New conservation team will begin inspection of Northampton's Eleanor Cross next month

A conservation team and a lead consultant will draw up a schedule of repairs for the Eleanor Cross in London Road after the council was awarded a grant by Historic England.
A conservation team and a lead consultant will draw up a schedule of repairs for the Eleanor Cross in London Road after the council was awarded a grant by Historic England.

An expert conservation team and a lead consultant have been appointed to review the repairs needed to Northampton’s decaying Eleanor Cross.

The appointments have been made by Northampton Borough Council after the authority succesfully applied to Historic England to fund 50 per cent of the works in May.

The small team of experts will now conduct a week-long inspection of the Cross in London Road, starting on September 5.

Once the necessary repair works have been identified, the team will then prepare a schedule of the works needed and the borough will tender for a contractor to price them.

These next steps will all take place this coming autumn.

The grant application to Historic England came following recommendations by Cliveden Conservation, which carried out a shocking condition report on the Cross in February this year.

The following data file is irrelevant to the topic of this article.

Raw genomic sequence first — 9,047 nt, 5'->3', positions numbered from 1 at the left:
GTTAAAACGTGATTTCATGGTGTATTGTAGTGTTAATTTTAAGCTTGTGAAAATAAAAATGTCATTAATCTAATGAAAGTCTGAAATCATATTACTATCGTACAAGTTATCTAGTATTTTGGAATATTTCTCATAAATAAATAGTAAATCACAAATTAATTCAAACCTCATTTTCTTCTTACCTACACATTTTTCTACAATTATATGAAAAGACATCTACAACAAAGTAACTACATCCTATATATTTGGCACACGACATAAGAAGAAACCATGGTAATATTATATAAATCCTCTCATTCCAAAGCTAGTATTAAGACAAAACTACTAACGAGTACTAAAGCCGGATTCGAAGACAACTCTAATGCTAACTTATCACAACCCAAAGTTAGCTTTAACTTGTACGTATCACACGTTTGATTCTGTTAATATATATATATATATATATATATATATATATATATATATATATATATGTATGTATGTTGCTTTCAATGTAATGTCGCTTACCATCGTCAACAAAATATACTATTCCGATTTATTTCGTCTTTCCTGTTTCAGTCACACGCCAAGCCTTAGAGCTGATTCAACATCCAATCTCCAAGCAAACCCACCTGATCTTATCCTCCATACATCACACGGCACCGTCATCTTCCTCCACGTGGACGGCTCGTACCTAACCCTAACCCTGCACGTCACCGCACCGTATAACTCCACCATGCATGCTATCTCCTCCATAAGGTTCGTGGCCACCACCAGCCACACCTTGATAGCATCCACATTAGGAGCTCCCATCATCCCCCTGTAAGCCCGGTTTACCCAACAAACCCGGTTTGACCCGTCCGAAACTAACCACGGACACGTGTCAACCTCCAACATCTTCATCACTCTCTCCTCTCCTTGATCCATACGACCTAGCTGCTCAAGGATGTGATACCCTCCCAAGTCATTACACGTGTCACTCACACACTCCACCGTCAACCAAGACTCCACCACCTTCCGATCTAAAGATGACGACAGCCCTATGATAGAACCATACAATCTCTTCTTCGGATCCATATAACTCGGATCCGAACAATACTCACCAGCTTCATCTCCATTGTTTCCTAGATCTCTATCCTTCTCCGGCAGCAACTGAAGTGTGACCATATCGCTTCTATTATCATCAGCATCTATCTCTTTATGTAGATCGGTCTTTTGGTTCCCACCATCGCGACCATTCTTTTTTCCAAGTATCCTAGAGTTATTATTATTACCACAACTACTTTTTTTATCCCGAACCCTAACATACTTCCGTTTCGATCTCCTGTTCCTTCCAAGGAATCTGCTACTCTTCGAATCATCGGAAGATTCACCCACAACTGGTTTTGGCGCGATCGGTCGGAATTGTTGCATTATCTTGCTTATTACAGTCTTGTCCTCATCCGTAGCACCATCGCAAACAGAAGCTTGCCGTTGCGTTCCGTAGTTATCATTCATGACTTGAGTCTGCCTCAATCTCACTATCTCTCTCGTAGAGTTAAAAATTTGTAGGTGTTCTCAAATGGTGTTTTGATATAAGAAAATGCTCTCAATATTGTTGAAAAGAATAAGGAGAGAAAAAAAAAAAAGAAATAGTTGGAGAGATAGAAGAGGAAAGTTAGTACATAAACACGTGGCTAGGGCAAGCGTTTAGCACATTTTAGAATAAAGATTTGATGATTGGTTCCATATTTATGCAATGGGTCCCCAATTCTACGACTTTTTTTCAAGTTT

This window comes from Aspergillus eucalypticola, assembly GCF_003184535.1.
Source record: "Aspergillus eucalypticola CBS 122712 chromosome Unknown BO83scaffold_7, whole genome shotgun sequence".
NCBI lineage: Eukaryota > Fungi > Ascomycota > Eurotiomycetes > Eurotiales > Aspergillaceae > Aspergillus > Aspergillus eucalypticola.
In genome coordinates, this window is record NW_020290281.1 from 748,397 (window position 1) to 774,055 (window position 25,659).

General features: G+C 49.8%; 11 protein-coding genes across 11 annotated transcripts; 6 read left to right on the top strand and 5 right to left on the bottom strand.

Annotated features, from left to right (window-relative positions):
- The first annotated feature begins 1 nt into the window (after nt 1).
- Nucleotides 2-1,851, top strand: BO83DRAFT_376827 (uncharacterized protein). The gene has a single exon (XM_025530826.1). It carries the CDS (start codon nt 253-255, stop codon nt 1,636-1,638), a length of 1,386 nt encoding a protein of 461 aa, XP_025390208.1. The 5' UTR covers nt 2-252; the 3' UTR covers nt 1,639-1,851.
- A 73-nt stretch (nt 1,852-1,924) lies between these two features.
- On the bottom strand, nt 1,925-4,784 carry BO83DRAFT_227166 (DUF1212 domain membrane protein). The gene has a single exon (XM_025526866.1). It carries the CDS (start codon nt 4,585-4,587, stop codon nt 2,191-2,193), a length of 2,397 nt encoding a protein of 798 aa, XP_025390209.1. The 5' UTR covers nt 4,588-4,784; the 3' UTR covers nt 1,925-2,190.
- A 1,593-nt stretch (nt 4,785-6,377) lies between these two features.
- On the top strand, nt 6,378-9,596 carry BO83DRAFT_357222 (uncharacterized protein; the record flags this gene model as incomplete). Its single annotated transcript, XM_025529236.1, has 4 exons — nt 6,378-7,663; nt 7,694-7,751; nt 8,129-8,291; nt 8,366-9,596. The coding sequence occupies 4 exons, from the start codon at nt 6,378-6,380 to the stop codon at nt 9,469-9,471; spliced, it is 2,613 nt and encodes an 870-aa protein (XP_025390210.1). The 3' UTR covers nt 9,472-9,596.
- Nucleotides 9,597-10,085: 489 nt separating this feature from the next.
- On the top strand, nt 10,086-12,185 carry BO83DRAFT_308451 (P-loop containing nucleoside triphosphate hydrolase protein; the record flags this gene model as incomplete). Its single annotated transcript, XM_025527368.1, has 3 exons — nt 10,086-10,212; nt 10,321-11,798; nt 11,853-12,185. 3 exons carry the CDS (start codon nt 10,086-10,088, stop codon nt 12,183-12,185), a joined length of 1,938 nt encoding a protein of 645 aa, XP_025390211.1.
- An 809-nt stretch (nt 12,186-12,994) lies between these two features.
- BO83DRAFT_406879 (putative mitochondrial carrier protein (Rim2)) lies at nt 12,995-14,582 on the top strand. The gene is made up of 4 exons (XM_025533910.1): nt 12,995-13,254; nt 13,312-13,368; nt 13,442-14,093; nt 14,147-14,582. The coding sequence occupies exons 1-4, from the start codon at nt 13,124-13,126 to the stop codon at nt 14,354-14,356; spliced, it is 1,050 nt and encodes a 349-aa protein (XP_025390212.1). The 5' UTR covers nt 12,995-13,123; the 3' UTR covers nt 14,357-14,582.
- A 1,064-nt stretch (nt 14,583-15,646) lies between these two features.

The council says it has has been working closely with Historic England since then.

Councillor Tim Hadland, cabinet member for regeneration, enterprise and planning, said: “Everyone is keen to see the repair works to the Eleanor Cross begin and we hope the appointment of this expert team is recognised as an important step forward.

“With the team’s help, we will be able to ensure that any works carried out will be informed, diligent and timely.

“Once we fully understand the works needed, we will of course progress them as quickly possible, including any precautionary measures that may be identified during the site visit during week beginning September 5.”

The Eleanor Cross is one of three remaining monuments in the country built in honour of Queen Eleanor of Castile.

Twelve were commissioned by King Edward I in 1291, but nine of the original crosses are no longer standing.

Dr Ben Robinson, principal adviser at Historic England, said: “Historic England recognises that the Eleanor Cross, a nationally important monument, is at risk.

"The progressive decay of its stonework over time needs to be addressed. To assist Northampton Borough Council in its care of the Eleanor Cross, we are pleased to have awarded a substantial grant towards repair costs.

“Appropriately qualified conservation professionals have now been appointed by Northampton Borough Council. Their first task is to fully investigate the problems that the Cross faces and to draw up a schedule of comprehensive repairs. The Eleanor Cross has had a complex history of previous repairs. New repairs must be carried out very sensitively and with a great deal of thought about the performance of repair materials in the future.

“The repairs will be carried out as soon as feasible. If temporary protective measures are necessary, they will be put in place.”